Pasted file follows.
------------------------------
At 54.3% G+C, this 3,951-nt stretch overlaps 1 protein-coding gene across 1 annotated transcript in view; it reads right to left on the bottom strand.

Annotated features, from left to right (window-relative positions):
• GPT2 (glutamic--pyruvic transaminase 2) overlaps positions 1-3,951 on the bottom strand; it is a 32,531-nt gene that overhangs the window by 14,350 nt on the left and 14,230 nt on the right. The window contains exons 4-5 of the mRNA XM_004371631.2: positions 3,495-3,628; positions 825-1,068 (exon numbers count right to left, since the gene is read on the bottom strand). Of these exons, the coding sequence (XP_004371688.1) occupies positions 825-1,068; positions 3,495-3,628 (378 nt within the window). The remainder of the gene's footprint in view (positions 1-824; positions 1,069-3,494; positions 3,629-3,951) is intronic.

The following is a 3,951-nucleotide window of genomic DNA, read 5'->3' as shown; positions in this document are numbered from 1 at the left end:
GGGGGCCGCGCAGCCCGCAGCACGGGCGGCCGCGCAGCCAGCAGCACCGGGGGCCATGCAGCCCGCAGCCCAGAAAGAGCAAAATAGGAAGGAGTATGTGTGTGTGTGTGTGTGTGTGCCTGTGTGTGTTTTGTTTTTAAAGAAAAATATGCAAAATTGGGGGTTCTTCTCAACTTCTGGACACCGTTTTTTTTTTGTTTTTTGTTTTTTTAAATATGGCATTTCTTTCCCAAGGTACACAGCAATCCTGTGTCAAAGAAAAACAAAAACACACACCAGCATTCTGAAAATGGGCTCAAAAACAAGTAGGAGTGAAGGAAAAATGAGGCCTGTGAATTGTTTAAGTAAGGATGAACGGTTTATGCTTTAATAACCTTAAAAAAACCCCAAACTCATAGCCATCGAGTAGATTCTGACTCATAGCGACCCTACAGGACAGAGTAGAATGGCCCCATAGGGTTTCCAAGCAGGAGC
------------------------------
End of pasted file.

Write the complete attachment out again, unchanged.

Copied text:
At 54.3% G+C, this 3,951-nt stretch overlaps 1 protein-coding gene across 1 annotated transcript in view; it reads right to left on the bottom strand.

Annotated features, from left to right (window-relative positions):
• GPT2 (glutamic--pyruvic transaminase 2) overlaps positions 1-3,951 on the bottom strand; it is a 32,531-nt gene that overhangs the window by 14,350 nt on the left and 14,230 nt on the right. The window contains exons 4-5 of the mRNA XM_004371631.2: positions 3,495-3,628; positions 825-1,068 (exon numbers count right to left, since the gene is read on the bottom strand). Of these exons, the coding sequence (XP_004371688.1) occupies positions 825-1,068; positions 3,495-3,628 (378 nt within the window). The remainder of the gene's footprint in view (positions 1-824; positions 1,069-3,494; positions 3,629-3,951) is intronic.

The following is a 3,951-nucleotide window of genomic DNA, read 5'->3' as shown; positions in this document are numbered from 1 at the left end:
GGGGGCCGCGCAGCCCGCAGCACGGGCGGCCGCGCAGCCAGCAGCACCGGGGGCCATGCAGCCCGCAGCCCAGAAAGAGCAAAATAGGAAGGAGTATGTGTGTGTGTGTGTGTGTGTGCCTGTGTGTGTTTTGTTTTTAAAGAAAAATATGCAAAATTGGGGGTTCTTCTCAACTTCTGGACACCGTTTTTTTTTTGTTTTTTGTTTTTTTAAATATGGCATTTCTTTCCCAAGGTACACAGCAATCCTGTGTCAAAGAAAAACAAAAACACACACCAGCATTCTGAAAATGGGCTCAAAAACAAGTAGGAGTGAAGGAAAAATGAGGCCTGTGAATTGTTTAAGTAAGGATGAACGGTTTATGCTTTAATAACCTTAAAAAAACCCCAAACTCATAGCCATCGAGTAGATTCTGACTCATAGCGACCCTACAGGACAGAGTAGAATGGCCCCATAGGGTTTCCAAGCAGGAGC